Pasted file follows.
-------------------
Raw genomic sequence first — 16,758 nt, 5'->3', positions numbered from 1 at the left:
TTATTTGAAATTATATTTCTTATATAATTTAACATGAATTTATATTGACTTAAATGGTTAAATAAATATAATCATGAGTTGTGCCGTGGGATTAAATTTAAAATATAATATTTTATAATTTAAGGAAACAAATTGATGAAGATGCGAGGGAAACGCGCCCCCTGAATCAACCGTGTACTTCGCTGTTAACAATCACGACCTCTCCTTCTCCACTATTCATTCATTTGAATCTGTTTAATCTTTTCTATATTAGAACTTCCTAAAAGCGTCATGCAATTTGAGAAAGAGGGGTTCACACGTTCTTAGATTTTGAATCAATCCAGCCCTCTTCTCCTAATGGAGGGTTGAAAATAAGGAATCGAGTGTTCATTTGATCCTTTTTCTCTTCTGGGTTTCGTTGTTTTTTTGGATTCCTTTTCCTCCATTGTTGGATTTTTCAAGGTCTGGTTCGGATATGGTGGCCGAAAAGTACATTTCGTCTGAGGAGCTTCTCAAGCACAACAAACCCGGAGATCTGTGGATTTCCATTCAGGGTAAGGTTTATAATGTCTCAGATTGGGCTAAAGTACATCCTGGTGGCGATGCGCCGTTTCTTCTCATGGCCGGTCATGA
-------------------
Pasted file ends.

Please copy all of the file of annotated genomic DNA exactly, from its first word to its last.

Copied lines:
Raw genomic sequence first — 16,758 nt, 5'->3', positions numbered from 1 at the left:
TTATTTGAAATTATATTTCTTATATAATTTAACATGAATTTATATTGACTTAAATGGTTAAATAAATATAATCATGAGTTGTGCCGTGGGATTAAATTTAAAATATAATATTTTATAATTTAAGGAAACAAATTGATGAAGATGCGAGGGAAACGCGCCCCCTGAATCAACCGTGTACTTCGCTGTTAACAATCACGACCTCTCCTTCTCCACTATTCATTCATTTGAATCTGTTTAATCTTTTCTATATTAGAACTTCCTAAAAGCGTCATGCAATTTGAGAAAGAGGGGTTCACACGTTCTTAGATTTTGAATCAATCCAGCCCTCTTCTCCTAATGGAGGGTTGAAAATAAGGAATCGAGTGTTCATTTGATCCTTTTTCTCTTCTGGGTTTCGTTGTTTTTTTGGATTCCTTTTCCTCCATTGTTGGATTTTTCAAGGTCTGGTTCGGATATGGTGGCCGAAAAGTACATTTCGTCTGAGGAGCTTCTCAAGCACAACAAACCCGGAGATCTGTGGATTTCCATTCAGGGTAAGGTTTATAATGTCTCAGATTGGGCTAAAGTACATCCTGGTGGCGATGCGCCGTTTCTTCTCATGGCCGGTCATGA